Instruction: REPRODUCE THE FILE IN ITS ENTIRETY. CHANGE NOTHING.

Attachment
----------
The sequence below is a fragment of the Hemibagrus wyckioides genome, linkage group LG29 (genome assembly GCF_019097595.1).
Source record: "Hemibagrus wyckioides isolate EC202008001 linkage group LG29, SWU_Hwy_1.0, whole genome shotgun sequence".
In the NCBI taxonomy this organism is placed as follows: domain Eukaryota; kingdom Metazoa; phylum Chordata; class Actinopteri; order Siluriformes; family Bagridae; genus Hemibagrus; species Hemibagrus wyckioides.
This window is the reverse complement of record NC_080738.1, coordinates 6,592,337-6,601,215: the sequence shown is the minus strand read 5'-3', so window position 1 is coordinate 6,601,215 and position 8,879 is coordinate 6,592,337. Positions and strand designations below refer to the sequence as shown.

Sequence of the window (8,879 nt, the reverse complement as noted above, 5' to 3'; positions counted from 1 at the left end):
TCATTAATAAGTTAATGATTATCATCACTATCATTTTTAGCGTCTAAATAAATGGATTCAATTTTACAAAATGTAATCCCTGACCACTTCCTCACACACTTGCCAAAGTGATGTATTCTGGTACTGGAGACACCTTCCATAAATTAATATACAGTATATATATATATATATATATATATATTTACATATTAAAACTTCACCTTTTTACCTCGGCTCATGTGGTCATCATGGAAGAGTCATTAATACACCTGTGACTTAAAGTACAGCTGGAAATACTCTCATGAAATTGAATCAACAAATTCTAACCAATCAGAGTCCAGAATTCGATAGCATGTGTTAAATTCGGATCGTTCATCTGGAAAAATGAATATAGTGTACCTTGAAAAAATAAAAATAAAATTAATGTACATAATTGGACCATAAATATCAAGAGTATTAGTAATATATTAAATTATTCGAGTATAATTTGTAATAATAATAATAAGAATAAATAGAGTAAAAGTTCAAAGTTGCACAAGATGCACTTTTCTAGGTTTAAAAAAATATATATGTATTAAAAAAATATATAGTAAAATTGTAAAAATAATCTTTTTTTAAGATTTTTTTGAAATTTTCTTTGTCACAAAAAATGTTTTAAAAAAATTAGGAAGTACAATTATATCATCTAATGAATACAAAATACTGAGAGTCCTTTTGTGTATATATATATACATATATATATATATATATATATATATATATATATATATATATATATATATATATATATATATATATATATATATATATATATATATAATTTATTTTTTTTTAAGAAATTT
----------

The sequence below is a fragment of the Hemibagrus wyckioides genome, linkage group LG29 (genome assembly GCF_019097595.1).
Source record: "Hemibagrus wyckioides isolate EC202008001 linkage group LG29, SWU_Hwy_1.0, whole genome shotgun sequence".
In the NCBI taxonomy this organism is placed as follows: domain Eukaryota; kingdom Metazoa; phylum Chordata; class Actinopteri; order Siluriformes; family Bagridae; genus Hemibagrus; species Hemibagrus wyckioides.
This window is the reverse complement of record NC_080738.1, coordinates 6,592,337-6,601,215: the sequence shown is the minus strand read 5'-3', so window position 1 is coordinate 6,601,215 and position 8,879 is coordinate 6,592,337. Positions and strand designations below refer to the sequence as shown.

Sequence of the window (8,879 nt, the reverse complement as noted above, 5' to 3'; positions counted from 1 at the left end):
TCATTAATAAGTTAATGATTATCATCACTATCATTTTTAGCGTCTAAATAAATGGATTCAATTTTACAAAATGTAATCCCTGACCACTTCCTCACACACTTGCCAAAGTGATGTATTCTGGTACTGGAGACACCTTCCATAAATTAATATACAGTATATATATATATATATATATATATATTTACATATTAAAACTTCACCTTTTTACCTCGGCTCATGTGGTCATCATGGAAGAGTCATTAATACACCTGTGACTTAAAGTACAGCTGGAAATACTCTCATGAAATTGAATCAACAAATTCTAACCAATCAGAGTCCAGAATTCGATAGCATGTGTTAAATTCGGATCGTTCATCTGGAAAAATGAATATAGTGTACCTTGAAAAAATAAAAATAAAATTAATGTACATAATTGGACCATAAATATCAAGAGTATTAGTAATATATTAAATTATTCGAGTATAATTTGTAATAATAATAATAAGAATAAATAGAGTAAAAGTTCAAAGTTGCACAAGATGCACTTTTCTAGGTTTAAAAAAATATATATGTATTAAAAAAATATATAGTAAAATTGTAAAAATAATCTTTTTTTAAGATTTTTTTGAAATTTTCTTTGTCACAAAAAATGTTTTAAAAAAATTAGGAAGTACAATTATATCATCTAATGAATACAAAATACTGAGAGTCCTTTTGTGTATATATATATACATATATATATATATATATATATATATATATATATATATATATATATATATATATATATATATATATATATATATATATATATATATAATTTATTTTTTTTTAAGAAATTT